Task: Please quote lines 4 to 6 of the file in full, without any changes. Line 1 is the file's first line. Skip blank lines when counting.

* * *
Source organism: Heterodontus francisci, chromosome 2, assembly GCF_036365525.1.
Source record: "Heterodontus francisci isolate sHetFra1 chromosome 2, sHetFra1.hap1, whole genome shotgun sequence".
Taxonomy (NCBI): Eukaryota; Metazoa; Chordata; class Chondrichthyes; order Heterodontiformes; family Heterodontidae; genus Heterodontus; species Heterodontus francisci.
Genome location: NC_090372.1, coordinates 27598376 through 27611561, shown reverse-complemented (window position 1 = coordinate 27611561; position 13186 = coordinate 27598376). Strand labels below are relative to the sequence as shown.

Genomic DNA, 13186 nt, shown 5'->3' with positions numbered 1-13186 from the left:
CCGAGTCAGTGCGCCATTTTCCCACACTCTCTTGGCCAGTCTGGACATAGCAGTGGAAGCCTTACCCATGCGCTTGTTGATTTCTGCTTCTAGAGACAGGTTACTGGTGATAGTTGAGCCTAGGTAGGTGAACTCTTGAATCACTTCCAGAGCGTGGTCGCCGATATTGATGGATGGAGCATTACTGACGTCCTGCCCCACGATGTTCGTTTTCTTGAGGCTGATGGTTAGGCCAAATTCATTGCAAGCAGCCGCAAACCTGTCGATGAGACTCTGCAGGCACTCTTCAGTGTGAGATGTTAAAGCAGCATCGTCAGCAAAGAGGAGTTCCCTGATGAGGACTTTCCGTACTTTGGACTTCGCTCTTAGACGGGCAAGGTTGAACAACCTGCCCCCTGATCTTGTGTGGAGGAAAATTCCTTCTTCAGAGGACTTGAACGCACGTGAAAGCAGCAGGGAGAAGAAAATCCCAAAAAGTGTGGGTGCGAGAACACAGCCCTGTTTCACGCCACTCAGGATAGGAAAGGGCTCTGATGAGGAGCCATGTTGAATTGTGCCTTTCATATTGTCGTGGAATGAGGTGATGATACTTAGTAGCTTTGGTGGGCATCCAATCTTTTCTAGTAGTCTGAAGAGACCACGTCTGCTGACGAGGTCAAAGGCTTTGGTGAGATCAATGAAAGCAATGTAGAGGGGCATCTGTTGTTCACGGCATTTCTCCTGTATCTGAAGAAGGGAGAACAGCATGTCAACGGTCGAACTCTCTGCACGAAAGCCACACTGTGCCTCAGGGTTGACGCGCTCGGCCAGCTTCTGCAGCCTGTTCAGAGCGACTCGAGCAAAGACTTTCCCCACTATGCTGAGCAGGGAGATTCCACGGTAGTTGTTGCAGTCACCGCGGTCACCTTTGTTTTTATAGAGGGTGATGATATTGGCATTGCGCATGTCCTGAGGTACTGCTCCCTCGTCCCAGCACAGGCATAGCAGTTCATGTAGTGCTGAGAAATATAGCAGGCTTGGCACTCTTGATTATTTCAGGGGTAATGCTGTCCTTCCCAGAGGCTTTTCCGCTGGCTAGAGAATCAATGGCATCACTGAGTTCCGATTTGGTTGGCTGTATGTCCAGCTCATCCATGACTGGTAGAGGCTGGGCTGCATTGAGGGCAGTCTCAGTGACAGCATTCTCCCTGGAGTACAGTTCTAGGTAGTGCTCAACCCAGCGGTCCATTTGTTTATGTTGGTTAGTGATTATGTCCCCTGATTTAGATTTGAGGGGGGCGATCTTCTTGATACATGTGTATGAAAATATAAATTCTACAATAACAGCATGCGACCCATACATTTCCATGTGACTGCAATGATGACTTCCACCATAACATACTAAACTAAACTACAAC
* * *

Genome location: NC_090372.1, coordinates 27598376 through 27611561, shown reverse-complemented (window position 1 = coordinate 27611561; position 13186 = coordinate 27598376). Strand labels below are relative to the sequence as shown.

Genomic DNA, 13186 nt, shown 5'->3' with positions numbered 1-13186 from the left:
CCGAGTCAGTGCGCCATTTTCCCACACTCTCTTGGCCAGTCTGGACATAGCAGTGGAAGCCTTACCCATGCGCTTGTTGATTTCTGCTTCTAGAGACAGGTTACTGGTGATAGTTGAGCCTAGGTAGGTGAACTCTTGAATCACTTCCAGAGCGTGGTCGCCGATATTGATGGATGGAGCATTACTGACGTCCTGCCCCACGATGTTCGTTTTCTTGAGGCTGATGGTTAGGCCAAATTCATTGCAAGCAGCCGCAAACCTGTCGATGAGACTCTGCAGGCACTCTTCAGTGTGAGATGTTAAAGCAGCATCGTCAGCAAAGAGGAGTTCCCTGATGAGGACTTTCCGTACTTTGGACTTCGCTCTTAGACGGGCAAGGTTGAACAACCTGCCCCCTGATCTTGTGTGGAGGAAAATTCCTTCTTCAGAGGACTTGAACGCACGTGAAAGCAGCAGGGAGAAGAAAATCCCAAAAAGTGTGGGTGCGAGAACACAGCCCTGTTTCACGCCACTCAGGATAGGAAAGGGCTCTGATGAGGAGCCATGTTGAATTGTGCCTTTCATATTGTCGTGGAATGAGGTGATGATACTTAGTAGCTTTGGTGGGCATCCAATCTTTTCTAGTAGTCTGAAGAGACCACGTCTGCTGACGAGGTCAAAGGCTTTGGTGAGATCAATGAAAGCAATGTAGAGGGGCATCTGTTGTTCACGGCATTTCTCCTGTATCTGAAGAAGGGAGAACAGCATGTCAACGGTCGAACTCTCTGCACGAAAGCCACACTGTGCCTCAGGGTTGACGCGCTCGGCCAGCTTCTGCAGCCTGTTCAGAGCGACTCGAGCAAAGACTTTCCCCACTATGCTGAGCAGGGAGATTCCACGGTAGTTGTTGCAGTCACCGCGGTCACCTTTGTTTTTATAGAGGGTGATGATATTGGCATTGCGCATGTCCTGAGGTACTGCTCCCTCGTCCCAGCACAGGCATAGCAGTTCATGTAGTGCTGAGAAATATAGCAGGCTTGGCACTCTTGATTATTTCAGGGGTAATGCTGTCCTTCCCAGAGGCTTTTCCGCTGGCTAGAGAATCAATGGCATCACTGAGTTCCGATTTGGTTGGCTGTATGTCCAGCTCATCCATGACTGGTAGAGGCTGGGCTGCATTGAGGGCAGTCTCAGTGACAGCATTCTCCCTGGAGTACAGTTCTAGGTAGTGCTCAACCCAGCGGTCCATTTGTTTATGTTGGTTAGTGATTATGTCCCCTGATTTAGATTTGAGGGGGGCGATCTTCTTGATACATGTGTATGAAAATATAAATTCTACAATAACAGCATGCGACCCATACATTTCCATGTGACTGCAATGATGACTTCCACCATAACATACTAAACTAAACTACAAC